Keeping Soldiers safe: Fort Huachuca's Mexico Travel Policy outlined
March 11, 2010
FORT HUACHUCA, Ariz. -- Because of the increasing rate of violent, widespread crime in Mexico, most Soldiers are not allowed to travel to the borders of Mexico.
The Mexico Travel Policy went into effect in December 2008.
"The primary purpose of the policy is we're very close to Mexico; the policy focuses on travel to the border areas of Mexico," said Capt. Eric Coulson, chief, Military Justice, Staff Judge Advocate Office at Fort Huachuca.
The border area of Mexico is defined as any part of Mexico from the United States to 50 miles within the Mexico interior, Coulson explained.
This includes the towns of Agua Prieta, Naco and Nogales.
"Our goal is to keep Soldiers from getting into trouble in those areas," he added.
The Mexico Travel Policy applies to all military personnel assigned, attached or on temporary duty to Fort Huachuca. Family members, Department of the Army civilians, and civilian contractors, although not restricted by the order, are strongly urged not to travel to the affected border towns.
There are provisions in the travel policy for Soldiers who have family in Mexico. Military personnel who wish to travel to Mexico must have a valid leave or pass approved by their chain of command and with the ultimate approval from either the United States Army Intelligence Center of Excellence or Network Enterprise Technology Command chiefs of staff, or another leader who has been granted authority to recommend approval through written delegation.
"Our goal is to keep them safe. If they are traveling with the pass we'll know when they're going, where they're going and when they're coming back. If something happens to a Soldier in Tucson we can just go get them, but if something happens across the border, it's not so easy to go get them," said Coulson.
The Mexican border is a very high traffic area for drugs, Coulson said.
According to the U.S. Department of State, millions of U.S. citizens safely visit Mexico each year, but violence in the country has increased. The Web site also notes that "drug cartels and associated criminal elements retaliate violently against individuals who speak out against them or whom they otherwise view as a threat to their organization."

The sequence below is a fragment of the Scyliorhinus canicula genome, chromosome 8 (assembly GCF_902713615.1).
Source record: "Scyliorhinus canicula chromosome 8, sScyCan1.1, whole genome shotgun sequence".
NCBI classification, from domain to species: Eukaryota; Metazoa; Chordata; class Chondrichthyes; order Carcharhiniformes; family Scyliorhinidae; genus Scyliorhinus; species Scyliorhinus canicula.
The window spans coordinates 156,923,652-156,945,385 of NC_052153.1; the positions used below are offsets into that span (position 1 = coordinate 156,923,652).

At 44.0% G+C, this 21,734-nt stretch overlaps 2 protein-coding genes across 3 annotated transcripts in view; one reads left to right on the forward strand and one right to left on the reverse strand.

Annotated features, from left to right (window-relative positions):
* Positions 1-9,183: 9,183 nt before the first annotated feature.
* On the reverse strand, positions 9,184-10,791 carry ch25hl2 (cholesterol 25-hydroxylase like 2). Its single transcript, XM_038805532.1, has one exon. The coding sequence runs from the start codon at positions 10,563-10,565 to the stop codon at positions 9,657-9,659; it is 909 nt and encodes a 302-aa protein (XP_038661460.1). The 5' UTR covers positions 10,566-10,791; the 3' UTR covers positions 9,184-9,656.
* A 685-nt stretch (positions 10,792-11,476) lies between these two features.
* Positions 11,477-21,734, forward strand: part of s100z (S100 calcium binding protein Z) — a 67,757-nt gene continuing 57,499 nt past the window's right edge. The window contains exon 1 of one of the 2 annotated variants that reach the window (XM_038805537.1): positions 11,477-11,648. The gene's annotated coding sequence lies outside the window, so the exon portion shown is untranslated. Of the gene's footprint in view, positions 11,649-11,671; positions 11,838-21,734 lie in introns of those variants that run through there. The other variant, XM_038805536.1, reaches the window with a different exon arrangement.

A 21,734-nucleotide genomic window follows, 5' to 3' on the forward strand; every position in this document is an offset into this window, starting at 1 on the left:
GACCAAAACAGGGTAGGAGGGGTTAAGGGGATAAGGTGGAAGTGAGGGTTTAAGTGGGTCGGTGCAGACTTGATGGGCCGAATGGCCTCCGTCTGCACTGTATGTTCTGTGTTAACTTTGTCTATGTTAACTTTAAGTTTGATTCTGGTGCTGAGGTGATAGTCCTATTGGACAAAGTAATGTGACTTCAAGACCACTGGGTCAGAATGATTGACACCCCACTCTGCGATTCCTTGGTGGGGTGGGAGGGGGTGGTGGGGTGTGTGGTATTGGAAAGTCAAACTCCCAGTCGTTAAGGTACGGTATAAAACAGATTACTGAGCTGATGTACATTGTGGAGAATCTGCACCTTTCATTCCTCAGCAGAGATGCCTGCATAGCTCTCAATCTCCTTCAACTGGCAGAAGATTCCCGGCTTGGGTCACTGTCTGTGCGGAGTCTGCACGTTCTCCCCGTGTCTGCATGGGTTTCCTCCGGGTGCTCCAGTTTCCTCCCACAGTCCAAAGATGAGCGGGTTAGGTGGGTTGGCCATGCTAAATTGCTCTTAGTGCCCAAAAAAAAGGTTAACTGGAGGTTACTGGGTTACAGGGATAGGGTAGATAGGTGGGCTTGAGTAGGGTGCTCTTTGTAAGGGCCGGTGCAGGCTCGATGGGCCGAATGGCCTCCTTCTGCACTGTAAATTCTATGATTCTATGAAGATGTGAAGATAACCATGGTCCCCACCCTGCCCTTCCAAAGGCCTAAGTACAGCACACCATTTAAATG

Coulson explained that Fort Huachuca officials don't want to see Soldiers get caught in the crossfire. Fort Huachuca's chain of command is most concerned about Soldiers driving into Mexico.
The biggest misconception about the policy is that Soldiers can't go on a cruise or to a tourist hot spot in Mexico. "We're not as concerned about tourist spots," said Coulson.
Soldiers looking to go on a cruise in Mexico or fly into a popular tourist destination, such as Cancun or Cabo San Luca, still need a pass, but Coulson says these areas are not a concern such as the border. All military personnel traveling to Mexico, as well as any other country, on pass or leave must take an Anti-Terrorism Force Protection briefing prior to each visit.
The briefings include key information on criminal provisions which include American military members who have recently been arrested, for weapons and ammunition prohibitions.
Soldiers who disregard the travel policy and drive into Mexico could be issued an Article 15 depending on the circumstances.
This could result in the loss of rank, money and gain of extra duty assignments. Before the policy was drafted, Coulson says there were numerous problems with Soldiers getting into incidents in Mexico.
Most of the time, the Soldiers were just in the wrong place at the wrong time. "It was a tremendous hassle for the command staff to get the Soldiers back into the U.S.," says Coulson.
Since the policy went into effect on Fort Huachuca the command staff has had no issues.